China Thinks About Resuming U.S. Beef Imports

Published on Author taylor

There is word that China will announce in the near future that it will begin to import beef from the United States once again. China is currently the world’s largest meat consumer, which speaks to the lucrative nature of this decision for the U.S. The Chinese stopped importing U.S. beef because of the mad cow disease outbreak., mSpecifically,; they stopped importing beef when one cow in the state of Washington was diagnosed with bovine spongiform encephalopathy (BSE). Moreover Furthermore, the retail prices of beef in China have surged 95 percent since 2011, which also makes our relative price very attractive.

According to Bloomberg, “Vice Minister Niu Dun said in December that China is seeking an agreement by July to resume U.S. beef shipments.” Brett Stuart, a researcher at Global AgriTrends, believes that despite their high demand for beef, the agreement of the terms of trade in regards to price and quantity will have a significant lag time. The U.S. beef-export quantity will probably decline by 3 percent this year, as the shipment value and prices for beef and cattle rise to an all-time high.

In sum, the Chinese are interested in engaging in international trade as our absolute advantage in beef would decrease their relative price and suffice their high demand due to their immense population. I believe the U.S. should implement stronger policies to expedite this trade, as many U.S. farmers’ income would rise according to the Stolper-Samuelson theorem.

4 Responses to China Thinks About Resuming U.S. Beef Imports

  1. I absolutely agree when you say the US should implement stronger policies to expedite this trade. Not only will this increase the farmers income, which is a good thing, but it will give a boost to the overall economy. China is a market that we haven’t been able to reach nearly as affectively as we should, and in beef we haven’t been able to reach them at all. As the largest consumer of beef in the world, China’s consumption of US beef will no doubt help the economy.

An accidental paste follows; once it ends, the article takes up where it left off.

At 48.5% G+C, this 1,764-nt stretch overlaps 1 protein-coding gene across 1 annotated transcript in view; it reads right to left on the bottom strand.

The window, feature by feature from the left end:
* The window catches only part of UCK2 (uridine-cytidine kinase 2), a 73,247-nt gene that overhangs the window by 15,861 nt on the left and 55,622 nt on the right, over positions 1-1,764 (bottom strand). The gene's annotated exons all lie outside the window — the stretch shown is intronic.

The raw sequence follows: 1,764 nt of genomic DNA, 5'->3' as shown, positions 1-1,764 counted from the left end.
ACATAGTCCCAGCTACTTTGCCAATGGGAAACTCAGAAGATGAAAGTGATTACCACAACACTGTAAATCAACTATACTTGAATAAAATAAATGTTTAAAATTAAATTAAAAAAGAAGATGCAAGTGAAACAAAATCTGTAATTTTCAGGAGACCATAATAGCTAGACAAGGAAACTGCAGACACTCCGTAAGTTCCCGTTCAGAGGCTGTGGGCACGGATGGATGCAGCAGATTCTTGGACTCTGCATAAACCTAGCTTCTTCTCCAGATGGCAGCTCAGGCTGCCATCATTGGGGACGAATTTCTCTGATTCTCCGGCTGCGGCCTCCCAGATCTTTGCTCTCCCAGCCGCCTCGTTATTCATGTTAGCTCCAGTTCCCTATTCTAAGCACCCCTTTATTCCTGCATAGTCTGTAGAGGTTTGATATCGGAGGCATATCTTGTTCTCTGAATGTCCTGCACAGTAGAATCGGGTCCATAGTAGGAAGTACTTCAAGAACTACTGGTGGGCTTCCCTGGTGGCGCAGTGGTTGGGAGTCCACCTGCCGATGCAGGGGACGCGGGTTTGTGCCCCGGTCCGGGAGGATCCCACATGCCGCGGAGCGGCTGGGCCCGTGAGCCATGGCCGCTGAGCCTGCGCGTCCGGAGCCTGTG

2. I agree that resuming beef exports with China will help boost the US economy. However, we have to consider that the US can start exporting the best products to China, leaving the US population with leftovers. Argentina is going through a similar phase with the US. Since it is more profitable to export meat rather than selling it in the Argentine market, many butchers choose to export their products, thus, leaving Argentina with the worst quality and lower quantity.

  3. It is not always the case that the Americans get the “leftovers.” The U.S. has its own rules and standards for what their consumers will eat and the Chinese government also has its own rules for Chinese consumers. It is possible that both of the countries’ consumers get the same quality of the meat.
    I also agree with the idea that resuming the beef trade with China will boost the U.S. economy. However, it will take a long time to make it happen. The lower price offered by the U.S. farmers will make the American beef more attractive to the consumers in China. However, this will heavily affect the income of the Chinese farmers. We have to think about their situations too.

  4. How large are potential beef exports relative to the US economy? – I think if you look at trade numbers, or stats from the Dept of Agriculture, you’ll find that it is a fraction of 1%. Not a big deal. Furthermore, what happens to beef prices in the US if China begins importing more? For the average American, is it even a good deal?